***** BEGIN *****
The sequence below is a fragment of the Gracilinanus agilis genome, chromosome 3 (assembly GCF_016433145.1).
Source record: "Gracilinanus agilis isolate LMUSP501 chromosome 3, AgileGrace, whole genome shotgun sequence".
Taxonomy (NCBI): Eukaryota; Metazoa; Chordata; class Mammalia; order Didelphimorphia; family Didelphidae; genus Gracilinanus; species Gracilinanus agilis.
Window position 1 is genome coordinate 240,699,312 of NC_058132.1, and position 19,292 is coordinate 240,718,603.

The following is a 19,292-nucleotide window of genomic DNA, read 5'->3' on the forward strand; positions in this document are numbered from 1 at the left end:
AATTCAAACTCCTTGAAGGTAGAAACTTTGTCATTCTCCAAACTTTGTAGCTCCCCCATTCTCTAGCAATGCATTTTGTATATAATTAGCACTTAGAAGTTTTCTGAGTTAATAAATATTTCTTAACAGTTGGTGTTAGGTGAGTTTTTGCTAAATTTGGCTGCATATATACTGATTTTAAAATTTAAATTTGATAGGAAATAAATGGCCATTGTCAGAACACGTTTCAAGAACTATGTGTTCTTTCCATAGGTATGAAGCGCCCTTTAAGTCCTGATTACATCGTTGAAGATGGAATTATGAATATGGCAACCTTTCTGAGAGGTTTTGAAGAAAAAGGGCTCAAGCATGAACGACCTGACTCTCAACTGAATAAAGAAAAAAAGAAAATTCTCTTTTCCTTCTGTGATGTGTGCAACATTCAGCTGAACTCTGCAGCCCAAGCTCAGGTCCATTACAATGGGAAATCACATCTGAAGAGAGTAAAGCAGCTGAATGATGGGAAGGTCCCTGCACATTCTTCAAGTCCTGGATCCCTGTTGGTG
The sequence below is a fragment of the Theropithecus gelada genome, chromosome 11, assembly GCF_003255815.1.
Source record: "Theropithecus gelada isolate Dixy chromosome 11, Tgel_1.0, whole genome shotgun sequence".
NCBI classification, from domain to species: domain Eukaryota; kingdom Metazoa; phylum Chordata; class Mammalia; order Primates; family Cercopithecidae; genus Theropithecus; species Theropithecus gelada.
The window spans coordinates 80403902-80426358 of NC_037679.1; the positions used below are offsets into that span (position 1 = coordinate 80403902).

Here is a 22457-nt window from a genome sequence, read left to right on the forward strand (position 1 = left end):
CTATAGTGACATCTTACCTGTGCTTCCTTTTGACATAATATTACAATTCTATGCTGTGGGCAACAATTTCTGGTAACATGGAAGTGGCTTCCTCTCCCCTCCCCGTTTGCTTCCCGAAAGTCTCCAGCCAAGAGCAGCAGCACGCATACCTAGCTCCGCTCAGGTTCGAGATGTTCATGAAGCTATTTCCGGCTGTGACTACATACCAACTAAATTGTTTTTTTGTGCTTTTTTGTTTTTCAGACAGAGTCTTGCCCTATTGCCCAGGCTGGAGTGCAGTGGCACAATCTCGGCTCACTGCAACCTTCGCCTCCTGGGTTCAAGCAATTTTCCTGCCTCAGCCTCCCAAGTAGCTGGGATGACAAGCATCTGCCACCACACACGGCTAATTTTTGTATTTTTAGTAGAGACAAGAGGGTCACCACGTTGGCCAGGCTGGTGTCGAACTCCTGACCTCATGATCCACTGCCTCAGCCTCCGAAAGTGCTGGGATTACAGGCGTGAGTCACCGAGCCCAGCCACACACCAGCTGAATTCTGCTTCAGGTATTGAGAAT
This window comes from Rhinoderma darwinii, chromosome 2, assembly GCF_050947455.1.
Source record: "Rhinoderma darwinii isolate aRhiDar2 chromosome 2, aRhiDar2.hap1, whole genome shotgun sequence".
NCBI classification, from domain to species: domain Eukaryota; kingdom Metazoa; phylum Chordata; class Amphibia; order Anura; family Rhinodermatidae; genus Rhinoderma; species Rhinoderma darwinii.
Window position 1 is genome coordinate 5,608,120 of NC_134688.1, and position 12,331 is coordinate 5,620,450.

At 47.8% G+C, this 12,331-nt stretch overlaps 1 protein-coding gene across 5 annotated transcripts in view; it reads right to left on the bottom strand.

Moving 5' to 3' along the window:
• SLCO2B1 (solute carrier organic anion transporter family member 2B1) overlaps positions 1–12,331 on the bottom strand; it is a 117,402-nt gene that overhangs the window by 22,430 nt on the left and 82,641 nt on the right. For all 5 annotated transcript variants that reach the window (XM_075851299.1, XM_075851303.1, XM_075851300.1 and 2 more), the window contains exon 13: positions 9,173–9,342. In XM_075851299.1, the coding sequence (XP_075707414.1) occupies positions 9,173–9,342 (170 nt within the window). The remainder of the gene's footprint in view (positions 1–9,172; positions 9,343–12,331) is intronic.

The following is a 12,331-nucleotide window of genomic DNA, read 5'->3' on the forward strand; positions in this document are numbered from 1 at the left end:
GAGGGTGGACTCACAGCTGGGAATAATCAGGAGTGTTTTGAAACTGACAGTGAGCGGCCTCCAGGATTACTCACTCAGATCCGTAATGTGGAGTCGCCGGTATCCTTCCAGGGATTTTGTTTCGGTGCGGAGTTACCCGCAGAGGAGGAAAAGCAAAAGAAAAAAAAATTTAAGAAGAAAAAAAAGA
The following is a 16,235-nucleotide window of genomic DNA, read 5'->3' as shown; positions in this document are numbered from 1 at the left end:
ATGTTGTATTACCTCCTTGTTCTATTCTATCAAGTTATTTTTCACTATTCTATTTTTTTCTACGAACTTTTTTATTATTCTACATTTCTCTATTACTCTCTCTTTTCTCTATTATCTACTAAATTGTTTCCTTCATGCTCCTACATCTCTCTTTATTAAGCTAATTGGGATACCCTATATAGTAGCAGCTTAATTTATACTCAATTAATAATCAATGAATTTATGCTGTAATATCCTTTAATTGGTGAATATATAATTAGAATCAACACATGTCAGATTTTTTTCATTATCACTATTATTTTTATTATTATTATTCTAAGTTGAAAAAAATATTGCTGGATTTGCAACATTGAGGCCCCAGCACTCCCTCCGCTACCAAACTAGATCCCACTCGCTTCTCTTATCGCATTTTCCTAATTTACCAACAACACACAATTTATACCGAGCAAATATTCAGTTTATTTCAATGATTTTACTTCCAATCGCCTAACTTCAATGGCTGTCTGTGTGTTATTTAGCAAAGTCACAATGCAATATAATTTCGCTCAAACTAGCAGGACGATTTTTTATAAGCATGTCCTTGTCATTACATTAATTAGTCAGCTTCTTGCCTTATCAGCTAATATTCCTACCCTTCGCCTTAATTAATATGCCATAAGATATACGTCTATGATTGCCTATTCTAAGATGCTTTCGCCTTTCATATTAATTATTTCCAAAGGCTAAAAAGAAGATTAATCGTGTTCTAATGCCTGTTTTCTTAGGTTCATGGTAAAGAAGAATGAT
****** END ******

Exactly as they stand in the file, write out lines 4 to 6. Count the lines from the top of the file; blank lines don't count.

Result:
Window position 1 is genome coordinate 240,699,312 of NC_058132.1, and position 19,292 is coordinate 240,718,603.

The following is a 19,292-nucleotide window of genomic DNA, read 5'->3' on the forward strand; positions in this document are numbered from 1 at the left end:
AATTCAAACTCCTTGAAGGTAGAAACTTTGTCATTCTCCAAACTTTGTAGCTCCCCCATTCTCTAGCAATGCATTTTGTATATAATTAGCACTTAGAAGTTTTCTGAGTTAATAAATATTTCTTAACAGTTGGTGTTAGGTGAGTTTTTGCTAAATTTGGCTGCATATATACTGATTTTAAAATTTAAATTTGATAGGAAATAAATGGCCATTGTCAGAACACGTTTCAAGAACTATGTGTTCTTTCCATAGGTATGAAGCGCCCTTTAAGTCCTGATTACATCGTTGAAGATGGAATTATGAATATGGCAACCTTTCTGAGAGGTTTTGAAGAAAAAGGGCTCAAGCATGAACGACCTGACTCTCAACTGAATAAAGAAAAAAAGAAAATTCTCTTTTCCTTCTGTGATGTGTGCAACATTCAGCTGAACTCTGCAGCCCAAGCTCAGGTCCATTACAATGGGAAATCACATCTGAAGAGAGTAAAGCAGCTGAATGATGGGAAGGTCCCTGCACATTCTTCAAGTCCTGGATCCCTGTTGGTG